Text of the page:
The Laws of Engagement
It is inevitable that to in order to make a great sale, there has to be an even greater offer presented. The best sales people are the ones that simply, don’t sell, they engage. Engaging with your audience is the same as an investment; put in the time and energy now, and your stalk will rise in time. It may not be an over night success, but the more nurturing you give a lead, the more ROI you will see. It is sales at its simplest, but the ‘engage now, sell later’ motto should be at the forefront of your sales department.
Not only are you your prospective clients charismatic best friend, but you now have to be their problem solver and business healer.
Whether you are B2C or B2B, there is one common denominator and it is creating a relationship on trust. So how exactly do you engage potential buyers to earn their trust? An article in the Globe and Mail offers their take on the subject and claim that it comes down to three very important principals or the Laws of Engagement they call it; target, value and offer.
These three principals collectively can be accounted for 100% of your marketing success. Lets now look at exactly what each of these power moves mean:
1. Laws of Targeting – If you find more customers like your best customers, you will sell more.
This law states that you must be talking to the ones who will buy. Well, how obvious is that? Apparently not very. Most companies violate this law every day by targeting too widely. Instead of talking at your audience, talk to your audience. The secret is to identify those prospects who are your best customers, then target them.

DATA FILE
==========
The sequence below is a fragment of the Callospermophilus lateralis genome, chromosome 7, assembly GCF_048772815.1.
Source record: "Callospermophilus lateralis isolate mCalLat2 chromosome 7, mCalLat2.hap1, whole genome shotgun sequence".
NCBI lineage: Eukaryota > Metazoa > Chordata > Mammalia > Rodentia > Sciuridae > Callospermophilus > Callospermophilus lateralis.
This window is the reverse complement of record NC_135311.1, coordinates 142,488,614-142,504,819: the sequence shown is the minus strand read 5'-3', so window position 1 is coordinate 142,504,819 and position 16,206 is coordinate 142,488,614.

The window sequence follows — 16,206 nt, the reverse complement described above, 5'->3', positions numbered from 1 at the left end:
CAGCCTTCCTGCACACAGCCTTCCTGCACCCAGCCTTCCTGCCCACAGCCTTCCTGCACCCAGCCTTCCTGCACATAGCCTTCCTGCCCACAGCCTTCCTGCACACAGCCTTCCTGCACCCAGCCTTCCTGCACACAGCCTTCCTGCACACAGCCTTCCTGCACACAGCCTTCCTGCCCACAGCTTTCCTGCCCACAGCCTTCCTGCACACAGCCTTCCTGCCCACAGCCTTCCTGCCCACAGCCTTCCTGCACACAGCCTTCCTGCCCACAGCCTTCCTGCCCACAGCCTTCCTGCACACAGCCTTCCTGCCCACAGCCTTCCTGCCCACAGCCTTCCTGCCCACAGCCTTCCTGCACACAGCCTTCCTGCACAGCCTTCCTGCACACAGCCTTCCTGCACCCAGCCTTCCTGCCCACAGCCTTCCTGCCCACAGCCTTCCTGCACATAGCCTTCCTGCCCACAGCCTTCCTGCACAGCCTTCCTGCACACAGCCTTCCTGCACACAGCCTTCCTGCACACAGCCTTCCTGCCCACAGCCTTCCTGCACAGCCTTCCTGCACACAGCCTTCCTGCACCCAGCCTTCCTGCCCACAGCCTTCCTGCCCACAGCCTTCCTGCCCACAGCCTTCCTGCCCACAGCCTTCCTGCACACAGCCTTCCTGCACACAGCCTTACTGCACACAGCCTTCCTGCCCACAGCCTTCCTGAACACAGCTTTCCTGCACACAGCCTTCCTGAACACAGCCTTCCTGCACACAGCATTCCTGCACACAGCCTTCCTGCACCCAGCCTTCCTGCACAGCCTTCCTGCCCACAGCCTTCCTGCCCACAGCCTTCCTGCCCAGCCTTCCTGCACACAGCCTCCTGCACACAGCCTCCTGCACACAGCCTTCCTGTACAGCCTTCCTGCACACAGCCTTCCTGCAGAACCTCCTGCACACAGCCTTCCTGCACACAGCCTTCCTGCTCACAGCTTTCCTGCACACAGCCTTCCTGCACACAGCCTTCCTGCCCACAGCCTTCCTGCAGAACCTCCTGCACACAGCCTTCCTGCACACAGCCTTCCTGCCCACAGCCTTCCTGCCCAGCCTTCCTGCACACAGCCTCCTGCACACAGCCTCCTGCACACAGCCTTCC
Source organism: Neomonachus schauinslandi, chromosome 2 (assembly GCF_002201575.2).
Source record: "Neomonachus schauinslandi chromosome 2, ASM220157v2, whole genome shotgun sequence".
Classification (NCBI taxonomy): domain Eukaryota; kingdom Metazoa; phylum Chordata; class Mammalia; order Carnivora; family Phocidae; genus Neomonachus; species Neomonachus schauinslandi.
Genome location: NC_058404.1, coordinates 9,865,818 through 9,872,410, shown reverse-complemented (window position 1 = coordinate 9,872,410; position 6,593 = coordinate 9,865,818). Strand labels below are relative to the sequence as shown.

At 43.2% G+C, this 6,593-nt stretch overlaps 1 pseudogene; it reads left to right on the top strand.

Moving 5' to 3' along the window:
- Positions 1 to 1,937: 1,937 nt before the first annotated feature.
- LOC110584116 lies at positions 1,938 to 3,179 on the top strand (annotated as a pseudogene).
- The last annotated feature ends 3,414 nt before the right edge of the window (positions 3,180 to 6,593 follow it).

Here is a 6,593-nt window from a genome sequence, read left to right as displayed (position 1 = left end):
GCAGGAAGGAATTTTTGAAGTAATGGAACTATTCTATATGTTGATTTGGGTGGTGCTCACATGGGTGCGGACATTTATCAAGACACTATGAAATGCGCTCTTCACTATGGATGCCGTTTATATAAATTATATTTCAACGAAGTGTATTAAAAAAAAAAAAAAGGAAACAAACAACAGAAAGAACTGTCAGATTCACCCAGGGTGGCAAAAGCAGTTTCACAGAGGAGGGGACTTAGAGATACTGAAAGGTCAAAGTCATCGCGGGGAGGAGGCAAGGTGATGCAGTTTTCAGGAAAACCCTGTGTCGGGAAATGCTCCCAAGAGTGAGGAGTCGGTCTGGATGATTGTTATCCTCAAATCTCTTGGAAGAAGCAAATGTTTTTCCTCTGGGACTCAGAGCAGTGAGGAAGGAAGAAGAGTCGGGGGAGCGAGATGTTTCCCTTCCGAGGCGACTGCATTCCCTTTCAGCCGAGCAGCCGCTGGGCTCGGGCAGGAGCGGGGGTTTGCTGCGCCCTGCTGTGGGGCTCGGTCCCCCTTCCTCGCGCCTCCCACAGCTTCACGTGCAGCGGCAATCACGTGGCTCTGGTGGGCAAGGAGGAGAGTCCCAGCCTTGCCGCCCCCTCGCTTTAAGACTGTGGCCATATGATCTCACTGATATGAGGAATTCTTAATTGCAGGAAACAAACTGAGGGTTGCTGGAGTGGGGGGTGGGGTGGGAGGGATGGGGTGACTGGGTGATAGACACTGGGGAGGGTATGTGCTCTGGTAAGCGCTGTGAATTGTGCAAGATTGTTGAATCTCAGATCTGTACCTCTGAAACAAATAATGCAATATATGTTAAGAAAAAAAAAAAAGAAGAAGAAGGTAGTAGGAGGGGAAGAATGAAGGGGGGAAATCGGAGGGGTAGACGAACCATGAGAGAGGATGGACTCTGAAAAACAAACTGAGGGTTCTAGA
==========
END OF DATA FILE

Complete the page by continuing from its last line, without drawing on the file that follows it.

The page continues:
2. Law of Value – Your value proposition must be presented in terms of your prospect’s need and viewpoint.
The Law of Value states that in order to engage your prospects, you must talk to them in their language about their problems, and if you have everyone worked in anyone customer service industry, people love talking about their problems.
Identify, and listen to them. What are their problems and how could you possibly fix them? A problem that you appear able to solve. These prospects need a solution, but if you want them to buy the solution from you and not someone else, they need to understand how your product or service can solve it better than the next guy’s . What’s the secret? Frame your message in their terms, not yours. Not “Here’s how great my product is,” but rather “Here’s how your problem can be solved.” They want to know –“What’s in it for me?”
3. Law of the Offer – Your offer must be valuable, timely, and relevant.
The Law of the Offer states that in order to engage your prospects, you must offer them information and insight that will help them better understand their problem or a potential solution to their problem. Your offer, be it information or a webinar, a buying guide, or a white paper, must fit where they are in their decision process. If it doesn’t, you must refine your offer until it does fit. Until you earn you prospects’ consideration, you should dial-down the sales pitch and dial-up your efforts to objectively support them in their quest to resolve their business pain.